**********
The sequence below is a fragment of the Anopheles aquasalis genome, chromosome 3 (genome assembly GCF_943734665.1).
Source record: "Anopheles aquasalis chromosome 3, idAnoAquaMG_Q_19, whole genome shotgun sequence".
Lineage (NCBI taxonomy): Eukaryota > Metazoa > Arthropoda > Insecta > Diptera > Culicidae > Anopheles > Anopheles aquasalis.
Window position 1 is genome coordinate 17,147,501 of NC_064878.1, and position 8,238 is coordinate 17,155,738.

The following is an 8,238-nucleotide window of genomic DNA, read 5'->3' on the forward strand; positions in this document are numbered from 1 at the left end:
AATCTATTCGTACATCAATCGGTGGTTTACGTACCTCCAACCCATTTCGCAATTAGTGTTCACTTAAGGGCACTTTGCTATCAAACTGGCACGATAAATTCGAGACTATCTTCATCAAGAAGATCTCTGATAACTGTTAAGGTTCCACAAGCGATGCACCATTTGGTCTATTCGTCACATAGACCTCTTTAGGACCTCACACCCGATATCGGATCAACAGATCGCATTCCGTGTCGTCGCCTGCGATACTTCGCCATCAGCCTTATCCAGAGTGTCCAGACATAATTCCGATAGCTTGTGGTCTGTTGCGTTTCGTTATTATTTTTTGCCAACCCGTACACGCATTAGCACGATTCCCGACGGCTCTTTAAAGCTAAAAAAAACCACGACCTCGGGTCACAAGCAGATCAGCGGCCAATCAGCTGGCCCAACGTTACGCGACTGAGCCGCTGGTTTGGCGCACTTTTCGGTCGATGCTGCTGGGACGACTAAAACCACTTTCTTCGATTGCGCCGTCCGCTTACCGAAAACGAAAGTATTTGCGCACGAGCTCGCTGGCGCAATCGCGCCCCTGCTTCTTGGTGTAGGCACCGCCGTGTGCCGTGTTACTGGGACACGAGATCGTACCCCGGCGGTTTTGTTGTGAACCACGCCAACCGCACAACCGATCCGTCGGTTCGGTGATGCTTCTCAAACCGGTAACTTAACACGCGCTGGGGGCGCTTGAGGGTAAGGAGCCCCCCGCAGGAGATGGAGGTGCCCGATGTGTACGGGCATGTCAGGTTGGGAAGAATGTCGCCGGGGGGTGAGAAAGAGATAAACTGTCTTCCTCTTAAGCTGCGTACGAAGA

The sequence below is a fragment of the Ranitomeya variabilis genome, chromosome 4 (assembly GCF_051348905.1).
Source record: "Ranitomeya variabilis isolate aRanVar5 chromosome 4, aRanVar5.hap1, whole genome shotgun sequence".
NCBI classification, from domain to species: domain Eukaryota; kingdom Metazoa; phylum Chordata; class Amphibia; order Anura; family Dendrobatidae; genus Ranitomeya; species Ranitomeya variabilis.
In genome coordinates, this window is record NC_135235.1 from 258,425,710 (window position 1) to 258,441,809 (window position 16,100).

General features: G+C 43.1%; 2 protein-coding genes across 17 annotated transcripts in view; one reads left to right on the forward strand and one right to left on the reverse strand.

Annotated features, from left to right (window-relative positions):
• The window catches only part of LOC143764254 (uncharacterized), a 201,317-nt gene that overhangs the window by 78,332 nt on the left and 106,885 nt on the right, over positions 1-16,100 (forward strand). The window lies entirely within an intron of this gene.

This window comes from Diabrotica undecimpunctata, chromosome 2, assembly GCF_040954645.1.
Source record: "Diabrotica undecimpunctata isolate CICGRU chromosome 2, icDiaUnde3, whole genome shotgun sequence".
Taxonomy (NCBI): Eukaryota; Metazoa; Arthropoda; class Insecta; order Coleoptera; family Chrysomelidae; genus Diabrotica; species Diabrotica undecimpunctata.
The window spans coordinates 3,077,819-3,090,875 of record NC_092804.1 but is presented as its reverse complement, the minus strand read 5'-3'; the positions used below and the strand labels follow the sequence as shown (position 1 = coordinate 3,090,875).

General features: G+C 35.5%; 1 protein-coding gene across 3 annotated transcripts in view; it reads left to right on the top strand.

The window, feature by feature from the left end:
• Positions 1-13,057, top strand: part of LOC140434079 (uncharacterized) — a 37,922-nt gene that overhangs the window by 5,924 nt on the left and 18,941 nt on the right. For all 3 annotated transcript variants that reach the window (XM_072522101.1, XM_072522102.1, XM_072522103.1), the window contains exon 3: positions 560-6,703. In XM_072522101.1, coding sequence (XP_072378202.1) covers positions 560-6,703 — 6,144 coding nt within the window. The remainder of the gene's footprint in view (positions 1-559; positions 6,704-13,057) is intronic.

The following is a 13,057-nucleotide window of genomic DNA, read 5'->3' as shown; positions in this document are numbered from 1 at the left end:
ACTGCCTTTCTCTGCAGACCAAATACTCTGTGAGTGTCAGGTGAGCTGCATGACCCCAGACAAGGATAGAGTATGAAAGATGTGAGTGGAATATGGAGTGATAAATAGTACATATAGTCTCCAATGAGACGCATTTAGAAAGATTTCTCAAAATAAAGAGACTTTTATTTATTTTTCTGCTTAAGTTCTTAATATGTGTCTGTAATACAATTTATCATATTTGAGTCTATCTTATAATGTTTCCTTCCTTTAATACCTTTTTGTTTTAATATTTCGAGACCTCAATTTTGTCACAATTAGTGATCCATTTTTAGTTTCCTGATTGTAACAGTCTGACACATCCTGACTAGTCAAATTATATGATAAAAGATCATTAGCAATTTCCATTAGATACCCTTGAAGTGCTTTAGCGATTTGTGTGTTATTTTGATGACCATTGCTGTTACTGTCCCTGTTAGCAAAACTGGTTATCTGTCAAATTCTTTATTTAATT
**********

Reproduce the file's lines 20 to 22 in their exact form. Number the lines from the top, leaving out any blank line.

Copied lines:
• Positions 1-13,057, top strand: part of LOC140434079 (uncharacterized) — a 37,922-nt gene that overhangs the window by 5,924 nt on the left and 18,941 nt on the right. For all 3 annotated transcript variants that reach the window (XM_072522101.1, XM_072522102.1, XM_072522103.1), the window contains exon 3: positions 560-6,703. In XM_072522101.1, coding sequence (XP_072378202.1) covers positions 560-6,703 — 6,144 coding nt within the window. The remainder of the gene's footprint in view (positions 1-559; positions 6,704-13,057) is intronic.

The following is a 13,057-nucleotide window of genomic DNA, read 5'->3' as shown; positions in this document are numbered from 1 at the left end:
ACTGCCTTTCTCTGCAGACCAAATACTCTGTGAGTGTCAGGTGAGCTGCATGACCCCAGACAAGGATAGAGTATGAAAGATGTGAGTGGAATATGGAGTGATAAATAGTACATATAGTCTCCAATGAGACGCATTTAGAAAGATTTCTCAAAATAAAGAGACTTTTATTTATTTTTCTGCTTAAGTTCTTAATATGTGTCTGTAATACAATTTATCATATTTGAGTCTATCTTATAATGTTTCCTTCCTTTAATACCTTTTTGTTTTAATATTTCGAGACCTCAATTTTGTCACAATTAGTGATCCATTTTTAGTTTCCTGATTGTAACAGTCTGACACATCCTGACTAGTCAAATTATATGATAAAAGATCATTAGCAATTTCCATTAGATACCCTTGAAGTGCTTTAGCGATTTGTGTGTTATTTTGATGACCATTGCTGTTACTGTCCCTGTTAGCAAAACTGGTTATCTGTCAAATTCTTTATTTAATT